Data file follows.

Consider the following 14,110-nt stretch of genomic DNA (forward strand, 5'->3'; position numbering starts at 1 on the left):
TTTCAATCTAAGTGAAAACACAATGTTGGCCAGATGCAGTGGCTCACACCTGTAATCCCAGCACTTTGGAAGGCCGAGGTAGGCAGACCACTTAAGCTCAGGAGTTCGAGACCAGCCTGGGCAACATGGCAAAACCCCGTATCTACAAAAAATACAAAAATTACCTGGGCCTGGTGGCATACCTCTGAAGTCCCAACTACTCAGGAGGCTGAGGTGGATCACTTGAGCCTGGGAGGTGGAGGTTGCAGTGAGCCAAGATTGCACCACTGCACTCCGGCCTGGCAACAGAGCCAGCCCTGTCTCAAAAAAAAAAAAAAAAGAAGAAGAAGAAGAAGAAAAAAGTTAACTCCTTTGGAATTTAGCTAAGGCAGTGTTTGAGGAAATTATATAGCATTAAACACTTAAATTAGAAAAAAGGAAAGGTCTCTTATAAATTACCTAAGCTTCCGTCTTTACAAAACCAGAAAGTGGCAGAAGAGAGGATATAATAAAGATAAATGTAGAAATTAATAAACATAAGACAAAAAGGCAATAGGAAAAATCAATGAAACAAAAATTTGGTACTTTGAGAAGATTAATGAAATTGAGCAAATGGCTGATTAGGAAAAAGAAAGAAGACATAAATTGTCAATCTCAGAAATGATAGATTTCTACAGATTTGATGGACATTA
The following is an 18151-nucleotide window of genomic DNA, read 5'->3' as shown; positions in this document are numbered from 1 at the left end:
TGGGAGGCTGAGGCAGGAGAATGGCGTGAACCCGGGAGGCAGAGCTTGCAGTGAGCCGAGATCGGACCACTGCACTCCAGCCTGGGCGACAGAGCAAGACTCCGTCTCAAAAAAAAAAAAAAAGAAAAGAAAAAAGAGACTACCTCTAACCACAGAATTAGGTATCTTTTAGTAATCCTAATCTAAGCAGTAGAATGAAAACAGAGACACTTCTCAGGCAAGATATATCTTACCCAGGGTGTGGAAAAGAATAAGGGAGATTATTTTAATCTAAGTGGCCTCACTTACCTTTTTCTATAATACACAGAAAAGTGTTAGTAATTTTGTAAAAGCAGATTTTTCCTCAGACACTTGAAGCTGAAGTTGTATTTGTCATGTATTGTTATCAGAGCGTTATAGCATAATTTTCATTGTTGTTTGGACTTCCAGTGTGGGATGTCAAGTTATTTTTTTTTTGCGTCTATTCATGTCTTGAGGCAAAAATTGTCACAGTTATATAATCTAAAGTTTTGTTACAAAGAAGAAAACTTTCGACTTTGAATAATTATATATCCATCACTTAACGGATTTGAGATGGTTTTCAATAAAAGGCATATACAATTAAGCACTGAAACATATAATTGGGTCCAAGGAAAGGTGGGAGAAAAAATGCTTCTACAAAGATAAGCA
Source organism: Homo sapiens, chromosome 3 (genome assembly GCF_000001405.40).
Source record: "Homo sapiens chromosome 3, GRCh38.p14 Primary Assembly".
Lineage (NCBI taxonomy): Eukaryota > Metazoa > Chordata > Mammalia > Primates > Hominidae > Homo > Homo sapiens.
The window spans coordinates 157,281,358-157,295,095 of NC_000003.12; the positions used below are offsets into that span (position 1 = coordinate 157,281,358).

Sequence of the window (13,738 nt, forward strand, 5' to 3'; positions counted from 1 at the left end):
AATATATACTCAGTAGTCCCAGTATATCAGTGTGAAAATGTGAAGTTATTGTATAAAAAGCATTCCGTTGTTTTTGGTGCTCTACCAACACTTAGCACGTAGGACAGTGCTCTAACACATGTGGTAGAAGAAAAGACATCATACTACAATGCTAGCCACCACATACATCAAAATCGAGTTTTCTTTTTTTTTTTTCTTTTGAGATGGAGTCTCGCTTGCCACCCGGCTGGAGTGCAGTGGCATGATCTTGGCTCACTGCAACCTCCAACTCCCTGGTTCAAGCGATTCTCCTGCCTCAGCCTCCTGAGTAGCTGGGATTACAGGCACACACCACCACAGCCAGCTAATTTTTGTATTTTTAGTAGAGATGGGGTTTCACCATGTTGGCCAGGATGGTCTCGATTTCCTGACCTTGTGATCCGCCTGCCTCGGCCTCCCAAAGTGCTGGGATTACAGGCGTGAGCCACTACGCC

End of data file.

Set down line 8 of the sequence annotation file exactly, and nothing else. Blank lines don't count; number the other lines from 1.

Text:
The window spans coordinates 157,281,358-157,295,095 of NC_000003.12; the positions used below are offsets into that span (position 1 = coordinate 157,281,358).